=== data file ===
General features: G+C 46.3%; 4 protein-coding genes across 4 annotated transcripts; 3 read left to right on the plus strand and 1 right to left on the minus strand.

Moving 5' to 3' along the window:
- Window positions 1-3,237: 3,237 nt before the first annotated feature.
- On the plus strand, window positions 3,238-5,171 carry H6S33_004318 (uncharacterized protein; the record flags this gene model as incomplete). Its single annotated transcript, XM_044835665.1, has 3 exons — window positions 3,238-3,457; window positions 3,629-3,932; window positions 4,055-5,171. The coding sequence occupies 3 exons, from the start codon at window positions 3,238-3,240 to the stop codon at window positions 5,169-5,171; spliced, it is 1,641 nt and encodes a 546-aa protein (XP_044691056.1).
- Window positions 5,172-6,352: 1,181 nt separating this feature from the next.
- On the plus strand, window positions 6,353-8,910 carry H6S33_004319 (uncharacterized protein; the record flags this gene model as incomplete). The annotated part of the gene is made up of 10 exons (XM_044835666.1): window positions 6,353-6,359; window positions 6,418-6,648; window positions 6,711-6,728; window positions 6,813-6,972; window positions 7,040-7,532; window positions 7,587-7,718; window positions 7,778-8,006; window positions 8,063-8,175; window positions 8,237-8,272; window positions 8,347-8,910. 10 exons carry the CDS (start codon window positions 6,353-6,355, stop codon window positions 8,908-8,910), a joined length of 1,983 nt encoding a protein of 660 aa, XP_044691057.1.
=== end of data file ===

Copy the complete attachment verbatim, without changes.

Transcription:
General features: G+C 46.3%; 4 protein-coding genes across 4 annotated transcripts; 3 read left to right on the plus strand and 1 right to left on the minus strand.

Moving 5' to 3' along the window:
- Window positions 1-3,237: 3,237 nt before the first annotated feature.
- On the plus strand, window positions 3,238-5,171 carry H6S33_004318 (uncharacterized protein; the record flags this gene model as incomplete). Its single annotated transcript, XM_044835665.1, has 3 exons — window positions 3,238-3,457; window positions 3,629-3,932; window positions 4,055-5,171. The coding sequence occupies 3 exons, from the start codon at window positions 3,238-3,240 to the stop codon at window positions 5,169-5,171; spliced, it is 1,641 nt and encodes a 546-aa protein (XP_044691056.1).
- Window positions 5,172-6,352: 1,181 nt separating this feature from the next.
- On the plus strand, window positions 6,353-8,910 carry H6S33_004319 (uncharacterized protein; the record flags this gene model as incomplete). The annotated part of the gene is made up of 10 exons (XM_044835666.1): window positions 6,353-6,359; window positions 6,418-6,648; window positions 6,711-6,728; window positions 6,813-6,972; window positions 7,040-7,532; window positions 7,587-7,718; window positions 7,778-8,006; window positions 8,063-8,175; window positions 8,237-8,272; window positions 8,347-8,910. 10 exons carry the CDS (start codon window positions 6,353-6,355, stop codon window positions 8,908-8,910), a joined length of 1,983 nt encoding a protein of 660 aa, XP_044691057.1.